The issue lies, based on all evidence, that Schmidt has come, seen and decided on this bore-fest method as our best way of winning matches. Out of a lack of belief that our players have the skill to operate like his vintage Clermont or Leinster squads this has arisen and with the current line-up, he may have a point. How about the ball players then? Marshall, McCloskey, Ringrose, Olding, Scannell being ignored in favour of solidarity? Such options weren’t at the coaches disposal upon arrival, but now that they’re available literally every Irish fan wants to see them express themselves.
Another reason for the lack of progress may perhaps be because the Kiwi is sticking to his guns out of stubbornness. Tactics remain the same upon first impressions, players are chosen to fit that idea. This then brings an unfavourable comparison to our football friends. Paul Green, Glenn Whelan and Keith Andrews favoured over Wes Hoolahan, Andy Reid and Darron Gibson? The ‘we are not Austria’ approach, the ‘kick the ball in the air because we don’t have natural ability’ approach? What does Schmidt do to not acquire the ‘Trapattoni of rugby’ tag.
This kind of nay saying about the New Zealander is almost foreign to what Irish rugby followers are used to reading. To his credit, without even listing his magnificent achievements in the club game, he won Ireland a Six Nations title on his debut season before going unbeaten in the 2014 November series against Georgia, Australia and South Africa (although the latter two had just completed the rugby championship it was still a remarkable achievement) and last year’s Six Nations tournament too.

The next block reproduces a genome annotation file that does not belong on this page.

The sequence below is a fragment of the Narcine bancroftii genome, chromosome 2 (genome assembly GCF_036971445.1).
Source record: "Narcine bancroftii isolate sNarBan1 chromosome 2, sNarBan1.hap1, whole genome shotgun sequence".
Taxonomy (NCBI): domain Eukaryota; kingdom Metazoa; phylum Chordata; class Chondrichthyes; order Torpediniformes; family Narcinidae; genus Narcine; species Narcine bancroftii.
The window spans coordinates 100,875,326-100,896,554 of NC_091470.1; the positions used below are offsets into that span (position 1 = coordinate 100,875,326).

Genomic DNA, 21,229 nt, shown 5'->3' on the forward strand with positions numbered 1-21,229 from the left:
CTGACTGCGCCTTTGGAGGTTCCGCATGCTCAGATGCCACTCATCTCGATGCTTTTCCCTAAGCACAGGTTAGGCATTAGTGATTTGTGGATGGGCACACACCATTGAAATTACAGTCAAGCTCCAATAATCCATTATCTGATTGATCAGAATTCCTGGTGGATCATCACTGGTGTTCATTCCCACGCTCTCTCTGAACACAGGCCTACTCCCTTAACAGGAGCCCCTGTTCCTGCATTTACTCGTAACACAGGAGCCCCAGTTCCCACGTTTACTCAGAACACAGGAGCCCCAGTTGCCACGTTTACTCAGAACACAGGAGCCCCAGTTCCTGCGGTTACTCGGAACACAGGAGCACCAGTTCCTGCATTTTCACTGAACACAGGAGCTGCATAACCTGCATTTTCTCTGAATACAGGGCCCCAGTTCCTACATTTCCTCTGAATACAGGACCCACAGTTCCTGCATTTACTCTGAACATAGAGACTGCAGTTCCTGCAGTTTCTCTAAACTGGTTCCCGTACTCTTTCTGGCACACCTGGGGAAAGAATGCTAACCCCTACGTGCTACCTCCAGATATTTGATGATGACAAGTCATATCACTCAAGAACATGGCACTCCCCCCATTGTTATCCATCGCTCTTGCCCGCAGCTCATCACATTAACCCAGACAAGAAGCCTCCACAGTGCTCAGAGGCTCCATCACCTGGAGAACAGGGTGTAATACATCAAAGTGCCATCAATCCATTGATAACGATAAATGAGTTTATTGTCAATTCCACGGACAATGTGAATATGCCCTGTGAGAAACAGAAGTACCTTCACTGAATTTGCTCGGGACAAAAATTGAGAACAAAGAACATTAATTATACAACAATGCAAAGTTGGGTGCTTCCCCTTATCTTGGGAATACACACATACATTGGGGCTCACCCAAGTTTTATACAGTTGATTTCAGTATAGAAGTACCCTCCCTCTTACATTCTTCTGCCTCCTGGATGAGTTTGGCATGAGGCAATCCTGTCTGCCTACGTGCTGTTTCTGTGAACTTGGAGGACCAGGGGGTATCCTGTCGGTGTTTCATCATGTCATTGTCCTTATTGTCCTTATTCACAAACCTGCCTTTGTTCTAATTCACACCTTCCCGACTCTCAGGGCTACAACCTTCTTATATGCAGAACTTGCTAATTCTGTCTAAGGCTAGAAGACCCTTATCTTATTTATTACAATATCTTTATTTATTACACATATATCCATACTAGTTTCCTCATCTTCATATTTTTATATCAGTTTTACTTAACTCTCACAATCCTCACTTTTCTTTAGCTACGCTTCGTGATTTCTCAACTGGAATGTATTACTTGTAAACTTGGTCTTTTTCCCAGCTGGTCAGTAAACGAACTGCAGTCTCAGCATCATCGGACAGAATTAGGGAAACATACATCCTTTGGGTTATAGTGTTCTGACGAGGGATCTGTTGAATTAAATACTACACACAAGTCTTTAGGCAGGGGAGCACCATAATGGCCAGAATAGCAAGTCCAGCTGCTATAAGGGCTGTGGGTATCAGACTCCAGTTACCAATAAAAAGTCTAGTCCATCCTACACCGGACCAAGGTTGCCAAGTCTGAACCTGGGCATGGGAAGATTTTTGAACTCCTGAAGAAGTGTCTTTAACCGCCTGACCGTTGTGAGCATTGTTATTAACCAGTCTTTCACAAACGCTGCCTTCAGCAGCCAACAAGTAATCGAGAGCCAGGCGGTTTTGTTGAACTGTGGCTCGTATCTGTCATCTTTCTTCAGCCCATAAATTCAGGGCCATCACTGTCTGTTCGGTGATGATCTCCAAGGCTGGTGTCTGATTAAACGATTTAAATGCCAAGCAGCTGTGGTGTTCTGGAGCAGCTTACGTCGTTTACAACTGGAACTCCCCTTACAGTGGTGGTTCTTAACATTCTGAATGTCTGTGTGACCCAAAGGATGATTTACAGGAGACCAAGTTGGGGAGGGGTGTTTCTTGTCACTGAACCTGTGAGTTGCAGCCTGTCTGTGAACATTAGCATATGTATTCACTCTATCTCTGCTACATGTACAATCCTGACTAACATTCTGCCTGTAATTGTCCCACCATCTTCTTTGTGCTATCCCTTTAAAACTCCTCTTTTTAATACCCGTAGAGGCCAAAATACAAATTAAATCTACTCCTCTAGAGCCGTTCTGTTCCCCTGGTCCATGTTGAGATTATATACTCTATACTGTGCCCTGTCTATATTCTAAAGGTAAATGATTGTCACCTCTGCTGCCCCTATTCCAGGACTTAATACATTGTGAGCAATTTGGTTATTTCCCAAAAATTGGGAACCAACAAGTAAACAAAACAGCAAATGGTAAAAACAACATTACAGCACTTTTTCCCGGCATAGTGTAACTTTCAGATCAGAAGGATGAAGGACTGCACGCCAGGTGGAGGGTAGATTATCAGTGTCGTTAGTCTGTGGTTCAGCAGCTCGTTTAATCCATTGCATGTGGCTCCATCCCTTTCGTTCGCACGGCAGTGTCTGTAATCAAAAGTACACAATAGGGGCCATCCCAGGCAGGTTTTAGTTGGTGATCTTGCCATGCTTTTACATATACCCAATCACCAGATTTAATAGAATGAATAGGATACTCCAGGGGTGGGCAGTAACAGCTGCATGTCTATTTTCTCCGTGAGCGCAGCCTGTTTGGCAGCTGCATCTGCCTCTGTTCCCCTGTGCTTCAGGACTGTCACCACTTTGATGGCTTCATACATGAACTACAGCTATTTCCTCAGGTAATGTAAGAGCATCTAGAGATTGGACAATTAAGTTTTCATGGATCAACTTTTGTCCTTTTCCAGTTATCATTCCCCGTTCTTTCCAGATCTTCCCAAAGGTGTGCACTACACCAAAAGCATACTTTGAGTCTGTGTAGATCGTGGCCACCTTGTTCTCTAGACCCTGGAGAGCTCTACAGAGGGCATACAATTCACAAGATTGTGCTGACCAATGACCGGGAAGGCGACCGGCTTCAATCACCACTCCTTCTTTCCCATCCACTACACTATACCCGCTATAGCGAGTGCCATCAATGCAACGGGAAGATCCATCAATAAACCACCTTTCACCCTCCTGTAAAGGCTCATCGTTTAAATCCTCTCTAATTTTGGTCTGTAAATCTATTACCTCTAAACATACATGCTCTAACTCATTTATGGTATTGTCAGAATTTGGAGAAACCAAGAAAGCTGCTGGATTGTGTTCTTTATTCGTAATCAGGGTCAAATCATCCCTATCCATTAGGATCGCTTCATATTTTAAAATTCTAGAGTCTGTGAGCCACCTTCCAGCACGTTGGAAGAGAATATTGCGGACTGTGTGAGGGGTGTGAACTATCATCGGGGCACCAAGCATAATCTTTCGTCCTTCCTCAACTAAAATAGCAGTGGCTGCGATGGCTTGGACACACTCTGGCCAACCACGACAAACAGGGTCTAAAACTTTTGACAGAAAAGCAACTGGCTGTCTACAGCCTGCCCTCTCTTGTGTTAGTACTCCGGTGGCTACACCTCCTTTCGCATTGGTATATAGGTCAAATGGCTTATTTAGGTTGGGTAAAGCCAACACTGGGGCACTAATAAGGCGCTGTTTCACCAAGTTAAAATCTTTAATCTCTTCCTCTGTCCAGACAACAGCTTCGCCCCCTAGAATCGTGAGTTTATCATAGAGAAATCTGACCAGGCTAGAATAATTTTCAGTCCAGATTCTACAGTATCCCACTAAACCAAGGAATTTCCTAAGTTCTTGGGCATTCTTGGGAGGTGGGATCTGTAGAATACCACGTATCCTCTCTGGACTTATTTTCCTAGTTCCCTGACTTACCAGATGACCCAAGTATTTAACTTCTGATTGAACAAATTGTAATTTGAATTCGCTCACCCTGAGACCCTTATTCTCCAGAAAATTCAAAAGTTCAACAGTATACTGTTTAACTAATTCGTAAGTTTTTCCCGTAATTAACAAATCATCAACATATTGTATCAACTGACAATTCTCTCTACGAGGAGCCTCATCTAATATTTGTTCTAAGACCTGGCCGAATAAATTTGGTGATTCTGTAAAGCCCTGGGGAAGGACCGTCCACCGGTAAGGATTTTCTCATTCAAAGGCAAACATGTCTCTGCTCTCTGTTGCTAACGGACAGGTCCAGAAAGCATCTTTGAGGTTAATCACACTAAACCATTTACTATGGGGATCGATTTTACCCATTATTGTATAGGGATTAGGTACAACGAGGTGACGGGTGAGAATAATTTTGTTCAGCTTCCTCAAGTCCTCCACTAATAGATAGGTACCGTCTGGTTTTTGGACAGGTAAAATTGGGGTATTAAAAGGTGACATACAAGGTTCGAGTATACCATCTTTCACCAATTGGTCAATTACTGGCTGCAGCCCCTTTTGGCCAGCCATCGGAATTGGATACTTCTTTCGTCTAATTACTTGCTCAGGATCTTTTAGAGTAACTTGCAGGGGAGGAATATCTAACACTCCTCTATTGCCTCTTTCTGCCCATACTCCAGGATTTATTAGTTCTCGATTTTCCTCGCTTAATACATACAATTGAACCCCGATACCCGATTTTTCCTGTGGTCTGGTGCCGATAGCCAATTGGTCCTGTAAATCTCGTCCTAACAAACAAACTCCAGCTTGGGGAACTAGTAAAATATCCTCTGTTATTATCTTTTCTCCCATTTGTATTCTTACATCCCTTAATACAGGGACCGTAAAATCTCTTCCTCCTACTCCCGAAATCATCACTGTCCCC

Unfortunately, we have now been found out and in kicking the ball to a side of adequate attacking quality to challenge for a World Cup, Ireland will continue to be goosed.
It doesn’t take an expert to say, “yeah, Ireland aren’t scoring tries, they should be more imaginative” but it doesn’t take a genius to think that kicking in the air for Fergus McFadden isn’t going to aid the issue, let alone a saint. Nor is having two fullbacks in centre for tackling ability alone. A change of personnel is absolutely crucial but it’s not going to change much if we stick to the same system. In reality, if we stick to the same system, the game changing men won’t be involved anyway.
Therefore, it’s time to go back to the drawing board for the Irish coaching team in building for the next World Cup. Watching England play deep running rugby, Farrell supplying as a first-five-eight to Joseph to run free and glide in search for a pass is such a pleasure to watch in contrast. Achieve that sort of basis to attack with the right players and we can be a special team again, especially as our pack are miles ahead of that Eddie Jones’ disposal. Remain the same though, and we will fall further in this downward spiral.
It’s time to adventure.
Do that Mr Schmidt and all will be forgiven.
Your sincerely, Ireland